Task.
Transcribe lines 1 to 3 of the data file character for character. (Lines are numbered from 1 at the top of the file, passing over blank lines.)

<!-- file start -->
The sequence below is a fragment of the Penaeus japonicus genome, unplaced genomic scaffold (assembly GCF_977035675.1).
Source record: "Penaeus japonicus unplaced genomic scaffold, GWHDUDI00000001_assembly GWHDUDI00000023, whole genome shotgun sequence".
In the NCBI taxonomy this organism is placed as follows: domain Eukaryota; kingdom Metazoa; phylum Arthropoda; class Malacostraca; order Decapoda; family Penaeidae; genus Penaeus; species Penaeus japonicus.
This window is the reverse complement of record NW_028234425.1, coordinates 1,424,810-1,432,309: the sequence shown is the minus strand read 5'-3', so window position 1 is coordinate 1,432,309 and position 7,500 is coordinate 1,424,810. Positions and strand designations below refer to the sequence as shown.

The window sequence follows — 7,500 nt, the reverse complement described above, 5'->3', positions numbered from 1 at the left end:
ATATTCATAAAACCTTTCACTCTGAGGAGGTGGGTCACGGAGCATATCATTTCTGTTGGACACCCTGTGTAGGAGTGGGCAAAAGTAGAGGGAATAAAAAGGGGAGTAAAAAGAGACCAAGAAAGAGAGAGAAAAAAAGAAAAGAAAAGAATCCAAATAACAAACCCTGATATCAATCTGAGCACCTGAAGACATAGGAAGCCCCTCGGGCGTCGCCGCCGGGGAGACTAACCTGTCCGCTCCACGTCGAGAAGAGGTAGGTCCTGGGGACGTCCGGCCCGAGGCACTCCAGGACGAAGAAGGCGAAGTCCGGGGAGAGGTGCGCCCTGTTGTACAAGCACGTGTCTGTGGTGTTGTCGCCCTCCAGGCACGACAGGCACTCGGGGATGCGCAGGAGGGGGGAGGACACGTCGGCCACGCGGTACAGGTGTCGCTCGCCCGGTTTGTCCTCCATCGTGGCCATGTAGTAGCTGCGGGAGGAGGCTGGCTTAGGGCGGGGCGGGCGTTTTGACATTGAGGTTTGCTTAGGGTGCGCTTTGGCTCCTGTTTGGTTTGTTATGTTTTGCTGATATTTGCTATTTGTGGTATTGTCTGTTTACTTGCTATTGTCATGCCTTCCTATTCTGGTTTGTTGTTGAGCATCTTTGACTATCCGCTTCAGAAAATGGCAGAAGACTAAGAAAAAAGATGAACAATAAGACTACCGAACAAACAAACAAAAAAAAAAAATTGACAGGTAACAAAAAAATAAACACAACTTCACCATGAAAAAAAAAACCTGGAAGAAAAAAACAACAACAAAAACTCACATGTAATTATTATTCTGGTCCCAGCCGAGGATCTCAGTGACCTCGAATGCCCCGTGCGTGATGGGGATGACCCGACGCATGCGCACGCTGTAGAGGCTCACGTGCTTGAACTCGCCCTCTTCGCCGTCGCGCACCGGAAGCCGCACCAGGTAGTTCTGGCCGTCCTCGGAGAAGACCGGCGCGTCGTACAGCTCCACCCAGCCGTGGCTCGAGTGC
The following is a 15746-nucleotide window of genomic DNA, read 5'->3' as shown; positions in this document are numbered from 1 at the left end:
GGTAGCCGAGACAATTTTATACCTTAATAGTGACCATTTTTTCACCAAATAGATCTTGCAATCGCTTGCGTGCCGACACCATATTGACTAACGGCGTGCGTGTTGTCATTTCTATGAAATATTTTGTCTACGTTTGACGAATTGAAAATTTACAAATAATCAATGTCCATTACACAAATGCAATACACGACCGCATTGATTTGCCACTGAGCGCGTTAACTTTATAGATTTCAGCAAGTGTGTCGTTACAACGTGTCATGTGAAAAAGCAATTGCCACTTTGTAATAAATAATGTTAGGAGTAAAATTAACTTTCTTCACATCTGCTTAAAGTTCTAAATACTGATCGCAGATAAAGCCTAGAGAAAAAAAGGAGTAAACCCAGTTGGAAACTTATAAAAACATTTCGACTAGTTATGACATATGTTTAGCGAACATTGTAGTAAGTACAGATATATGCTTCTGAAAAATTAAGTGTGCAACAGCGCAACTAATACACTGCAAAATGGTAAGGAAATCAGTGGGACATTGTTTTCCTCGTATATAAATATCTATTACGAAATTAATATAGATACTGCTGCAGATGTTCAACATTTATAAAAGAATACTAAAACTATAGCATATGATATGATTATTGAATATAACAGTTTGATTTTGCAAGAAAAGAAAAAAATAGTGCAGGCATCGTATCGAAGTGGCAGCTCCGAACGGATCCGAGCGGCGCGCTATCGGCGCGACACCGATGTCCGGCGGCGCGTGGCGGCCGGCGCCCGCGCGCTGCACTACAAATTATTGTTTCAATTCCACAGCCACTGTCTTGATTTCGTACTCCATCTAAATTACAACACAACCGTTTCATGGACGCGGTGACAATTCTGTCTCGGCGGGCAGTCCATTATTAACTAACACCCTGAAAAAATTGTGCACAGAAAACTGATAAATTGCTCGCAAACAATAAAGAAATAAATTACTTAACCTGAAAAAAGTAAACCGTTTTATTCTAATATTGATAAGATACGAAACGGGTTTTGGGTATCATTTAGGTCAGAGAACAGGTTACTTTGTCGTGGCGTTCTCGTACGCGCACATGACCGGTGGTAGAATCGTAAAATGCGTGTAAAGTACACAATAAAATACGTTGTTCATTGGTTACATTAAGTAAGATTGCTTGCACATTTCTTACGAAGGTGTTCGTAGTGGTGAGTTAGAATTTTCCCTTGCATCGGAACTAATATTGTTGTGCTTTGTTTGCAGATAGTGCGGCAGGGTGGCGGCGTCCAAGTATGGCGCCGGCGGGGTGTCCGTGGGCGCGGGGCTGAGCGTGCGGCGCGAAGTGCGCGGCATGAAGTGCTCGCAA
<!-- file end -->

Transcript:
The sequence below is a fragment of the Penaeus japonicus genome, unplaced genomic scaffold (assembly GCF_977035675.1).
Source record: "Penaeus japonicus unplaced genomic scaffold, GWHDUDI00000001_assembly GWHDUDI00000023, whole genome shotgun sequence".
In the NCBI taxonomy this organism is placed as follows: domain Eukaryota; kingdom Metazoa; phylum Arthropoda; class Malacostraca; order Decapoda; family Penaeidae; genus Penaeus; species Penaeus japonicus.